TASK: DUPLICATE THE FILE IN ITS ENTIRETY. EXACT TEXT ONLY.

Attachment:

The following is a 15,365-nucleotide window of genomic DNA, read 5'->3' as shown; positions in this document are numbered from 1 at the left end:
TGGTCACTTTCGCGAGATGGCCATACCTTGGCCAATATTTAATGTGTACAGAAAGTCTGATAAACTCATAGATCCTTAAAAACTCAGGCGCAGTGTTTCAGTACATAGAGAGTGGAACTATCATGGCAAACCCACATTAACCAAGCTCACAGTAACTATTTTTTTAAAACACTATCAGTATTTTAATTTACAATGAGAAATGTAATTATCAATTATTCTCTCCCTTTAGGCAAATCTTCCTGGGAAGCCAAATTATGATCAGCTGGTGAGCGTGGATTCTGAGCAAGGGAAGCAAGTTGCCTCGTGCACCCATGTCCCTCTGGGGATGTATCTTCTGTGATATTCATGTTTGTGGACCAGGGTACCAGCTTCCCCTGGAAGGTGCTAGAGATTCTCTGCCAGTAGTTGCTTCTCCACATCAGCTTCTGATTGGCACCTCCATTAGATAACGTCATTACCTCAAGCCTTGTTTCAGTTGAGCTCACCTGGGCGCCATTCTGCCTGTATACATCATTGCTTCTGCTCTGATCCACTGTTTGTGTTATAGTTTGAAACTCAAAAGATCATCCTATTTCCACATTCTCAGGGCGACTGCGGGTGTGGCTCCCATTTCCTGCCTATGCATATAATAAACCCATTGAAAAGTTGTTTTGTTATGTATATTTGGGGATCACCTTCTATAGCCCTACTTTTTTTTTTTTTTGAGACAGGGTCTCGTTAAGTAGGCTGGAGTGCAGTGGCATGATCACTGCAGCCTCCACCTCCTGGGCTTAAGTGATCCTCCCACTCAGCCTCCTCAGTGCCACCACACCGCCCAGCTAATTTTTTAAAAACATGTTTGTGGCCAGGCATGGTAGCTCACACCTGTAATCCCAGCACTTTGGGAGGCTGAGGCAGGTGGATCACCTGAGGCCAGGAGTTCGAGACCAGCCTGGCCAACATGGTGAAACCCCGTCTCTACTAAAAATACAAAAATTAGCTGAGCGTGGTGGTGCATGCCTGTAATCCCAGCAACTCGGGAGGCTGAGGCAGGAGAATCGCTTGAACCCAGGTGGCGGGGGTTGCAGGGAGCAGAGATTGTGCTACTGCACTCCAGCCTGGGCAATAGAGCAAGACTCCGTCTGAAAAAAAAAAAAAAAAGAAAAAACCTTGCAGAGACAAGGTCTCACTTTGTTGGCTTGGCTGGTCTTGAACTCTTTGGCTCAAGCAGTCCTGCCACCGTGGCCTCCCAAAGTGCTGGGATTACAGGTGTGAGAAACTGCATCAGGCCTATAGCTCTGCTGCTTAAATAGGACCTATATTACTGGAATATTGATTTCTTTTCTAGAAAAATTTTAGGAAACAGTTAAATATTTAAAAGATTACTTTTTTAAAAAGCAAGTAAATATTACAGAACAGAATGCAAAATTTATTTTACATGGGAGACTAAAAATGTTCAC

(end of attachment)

The following is a 15,365-nucleotide window of genomic DNA, read 5'->3' as shown; positions in this document are numbered from 1 at the left end:
TGGTCACTTTCGCGAGATGGCCATACCTTGGCCAATATTTAATGTGTACAGAAAGTCTGATAAACTCATAGATCCTTAAAAACTCAGGCGCAGTGTTTCAGTACATAGAGAGTGGAACTATCATGGCAAACCCACATTAACCAAGCTCACAGTAACTATTTTTTTAAAACACTATCAGTATTTTAATTTACAATGAGAAATGTAATTATCAATTATTCTCTCCCTTTAGGCAAATCTTCCTGGGAAGCCAAATTATGATCAGCTGGTGAGCGTGGATTCTGAGCAAGGGAAGCAAGTTGCCTCGTGCACCCATGTCCCTCTGGGGATGTATCTTCTGTGATATTCATGTTTGTGGACCAGGGTACCAGCTTCCCCTGGAAGGTGCTAGAGATTCTCTGCCAGTAGTTGCTTCTCCACATCAGCTTCTGATTGGCACCTCCATTAGATAACGTCATTACCTCAAGCCTTGTTTCAGTTGAGCTCACCTGGGCGCCATTCTGCCTGTATACATCATTGCTTCTGCTCTGATCCACTGTTTGTGTTATAGTTTGAAACTCAAAAGATCATCCTATTTCCACATTCTCAGGGCGACTGCGGGTGTGGCTCCCATTTCCTGCCTATGCATATAATAAACCCATTGAAAAGTTGTTTTGTTATGTATATTTGGGGATCACCTTCTATAGCCCTACTTTTTTTTTTTTTTGAGACAGGGTCTCGTTAAGTAGGCTGGAGTGCAGTGGCATGATCACTGCAGCCTCCACCTCCTGGGCTTAAGTGATCCTCCCACTCAGCCTCCTCAGTGCCACCACACCGCCCAGCTAATTTTTTAAAAACATGTTTGTGGCCAGGCATGGTAGCTCACACCTGTAATCCCAGCACTTTGGGAGGCTGAGGCAGGTGGATCACCTGAGGCCAGGAGTTCGAGACCAGCCTGGCCAACATGGTGAAACCCCGTCTCTACTAAAAATACAAAAATTAGCTGAGCGTGGTGGTGCATGCCTGTAATCCCAGCAACTCGGGAGGCTGAGGCAGGAGAATCGCTTGAACCCAGGTGGCGGGGGTTGCAGGGAGCAGAGATTGTGCTACTGCACTCCAGCCTGGGCAATAGAGCAAGACTCCGTCTGAAAAAAAAAAAAAAAAGAAAAAACCTTGCAGAGACAAGGTCTCACTTTGTTGGCTTGGCTGGTCTTGAACTCTTTGGCTCAAGCAGTCCTGCCACCGTGGCCTCCCAAAGTGCTGGGATTACAGGTGTGAGAAACTGCATCAGGCCTATAGCTCTGCTGCTTAAATAGGACCTATATTACTGGAATATTGATTTCTTTTCTAGAAAAATTTTAGGAAACAGTTAAATATTTAAAAGATTACTTTTTTAAAAAGCAAGTAAATATTACAGAACAGAATGCAAAATTTATTTTACATGGGAGACTAAAAATGTTCAC